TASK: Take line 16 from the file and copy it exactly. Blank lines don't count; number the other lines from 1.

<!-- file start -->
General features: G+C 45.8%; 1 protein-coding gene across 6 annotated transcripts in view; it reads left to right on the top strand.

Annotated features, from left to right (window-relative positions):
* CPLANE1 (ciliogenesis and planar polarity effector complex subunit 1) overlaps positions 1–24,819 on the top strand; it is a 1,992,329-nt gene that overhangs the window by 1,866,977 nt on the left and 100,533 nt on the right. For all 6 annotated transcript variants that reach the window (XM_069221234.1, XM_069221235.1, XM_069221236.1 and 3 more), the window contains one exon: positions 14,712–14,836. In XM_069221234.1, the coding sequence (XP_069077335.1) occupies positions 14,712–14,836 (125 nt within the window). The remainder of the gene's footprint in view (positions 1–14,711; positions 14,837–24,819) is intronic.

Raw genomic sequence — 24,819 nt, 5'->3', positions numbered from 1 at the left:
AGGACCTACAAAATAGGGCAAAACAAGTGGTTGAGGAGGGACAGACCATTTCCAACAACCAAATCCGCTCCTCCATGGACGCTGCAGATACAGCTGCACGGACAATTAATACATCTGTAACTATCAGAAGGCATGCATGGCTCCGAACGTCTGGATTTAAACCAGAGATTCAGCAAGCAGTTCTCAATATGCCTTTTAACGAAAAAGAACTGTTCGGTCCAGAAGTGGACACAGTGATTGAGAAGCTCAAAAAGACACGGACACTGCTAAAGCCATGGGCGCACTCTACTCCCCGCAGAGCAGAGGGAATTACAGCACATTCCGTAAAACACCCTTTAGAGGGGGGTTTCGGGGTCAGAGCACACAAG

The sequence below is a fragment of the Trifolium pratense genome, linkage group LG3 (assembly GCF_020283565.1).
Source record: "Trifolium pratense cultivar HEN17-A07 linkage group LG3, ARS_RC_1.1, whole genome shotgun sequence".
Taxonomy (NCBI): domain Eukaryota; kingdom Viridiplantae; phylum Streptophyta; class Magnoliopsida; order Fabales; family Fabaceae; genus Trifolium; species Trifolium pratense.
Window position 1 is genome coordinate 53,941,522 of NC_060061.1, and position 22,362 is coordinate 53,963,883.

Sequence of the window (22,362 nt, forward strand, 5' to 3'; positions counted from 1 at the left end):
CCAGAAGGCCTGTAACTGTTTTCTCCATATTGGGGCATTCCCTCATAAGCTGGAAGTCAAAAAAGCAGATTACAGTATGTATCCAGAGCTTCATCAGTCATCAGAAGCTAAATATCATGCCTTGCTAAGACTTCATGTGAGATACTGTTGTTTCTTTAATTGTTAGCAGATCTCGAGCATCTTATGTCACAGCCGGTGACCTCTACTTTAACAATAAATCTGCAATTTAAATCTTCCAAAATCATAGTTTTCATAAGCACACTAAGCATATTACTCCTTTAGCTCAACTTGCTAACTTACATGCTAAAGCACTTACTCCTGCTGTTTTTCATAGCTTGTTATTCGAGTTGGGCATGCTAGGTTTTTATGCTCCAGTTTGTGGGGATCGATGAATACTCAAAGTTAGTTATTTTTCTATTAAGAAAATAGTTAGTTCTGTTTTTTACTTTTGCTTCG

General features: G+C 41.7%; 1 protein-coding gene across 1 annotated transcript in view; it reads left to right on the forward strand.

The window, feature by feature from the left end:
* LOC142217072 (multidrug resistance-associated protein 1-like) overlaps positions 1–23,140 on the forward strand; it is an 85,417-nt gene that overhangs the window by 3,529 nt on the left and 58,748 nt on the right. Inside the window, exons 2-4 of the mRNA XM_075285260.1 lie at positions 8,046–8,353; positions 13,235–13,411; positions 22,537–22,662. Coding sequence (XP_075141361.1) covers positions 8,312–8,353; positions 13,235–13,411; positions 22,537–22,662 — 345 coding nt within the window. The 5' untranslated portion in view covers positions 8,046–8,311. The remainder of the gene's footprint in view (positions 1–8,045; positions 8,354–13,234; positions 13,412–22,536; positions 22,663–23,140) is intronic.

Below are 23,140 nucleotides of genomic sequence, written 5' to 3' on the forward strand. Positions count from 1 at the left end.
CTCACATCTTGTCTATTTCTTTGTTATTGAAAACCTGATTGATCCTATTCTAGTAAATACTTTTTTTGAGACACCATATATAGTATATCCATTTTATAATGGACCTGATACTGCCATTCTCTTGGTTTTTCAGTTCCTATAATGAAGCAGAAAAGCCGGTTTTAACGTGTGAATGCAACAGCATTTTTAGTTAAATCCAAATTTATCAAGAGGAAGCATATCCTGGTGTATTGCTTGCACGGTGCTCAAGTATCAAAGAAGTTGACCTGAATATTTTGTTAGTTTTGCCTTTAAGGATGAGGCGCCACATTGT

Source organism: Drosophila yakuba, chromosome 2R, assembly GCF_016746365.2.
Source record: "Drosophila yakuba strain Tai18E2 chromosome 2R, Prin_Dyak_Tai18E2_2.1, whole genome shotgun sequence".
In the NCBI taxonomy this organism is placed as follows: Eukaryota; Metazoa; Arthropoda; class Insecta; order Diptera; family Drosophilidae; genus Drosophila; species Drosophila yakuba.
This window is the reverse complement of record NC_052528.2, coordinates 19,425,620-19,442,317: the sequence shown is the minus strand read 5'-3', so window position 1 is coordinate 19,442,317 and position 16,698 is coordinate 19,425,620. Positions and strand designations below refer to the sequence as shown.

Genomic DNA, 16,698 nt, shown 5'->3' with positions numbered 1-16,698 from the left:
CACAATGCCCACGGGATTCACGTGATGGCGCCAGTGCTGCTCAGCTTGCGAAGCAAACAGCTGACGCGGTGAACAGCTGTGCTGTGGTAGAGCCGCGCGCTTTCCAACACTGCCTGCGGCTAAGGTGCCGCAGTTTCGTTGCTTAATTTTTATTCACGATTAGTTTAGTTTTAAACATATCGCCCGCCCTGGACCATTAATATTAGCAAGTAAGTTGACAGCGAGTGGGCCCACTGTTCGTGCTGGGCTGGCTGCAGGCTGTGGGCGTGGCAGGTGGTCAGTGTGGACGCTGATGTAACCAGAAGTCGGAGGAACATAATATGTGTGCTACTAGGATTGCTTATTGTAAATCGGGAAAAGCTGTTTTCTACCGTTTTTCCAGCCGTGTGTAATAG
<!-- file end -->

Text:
CTCACATCTTGTCTATTTCTTTGTTATTGAAAACCTGATTGATCCTATTCTAGTAAATACTTTTTTTGAGACACCATATATAGTATATCCATTTTATAATGGACCTGATACTGCCATTCTCTTGGTTTTTCAGTTCCTATAATGAAGCAGAAAAGCCGGTTTTAACGTGTGAATGCAACAGCATTTTTAGTTAAATCCAAATTTATCAAGAGGAAGCATATCCTGGTGTATTGCTTGCACGGTGCTCAAGTATCAAAGAAGTTGACCTGAATATTTTGTTAGTTTTGCCTTTAAGGATGAGGCGCCACATTGT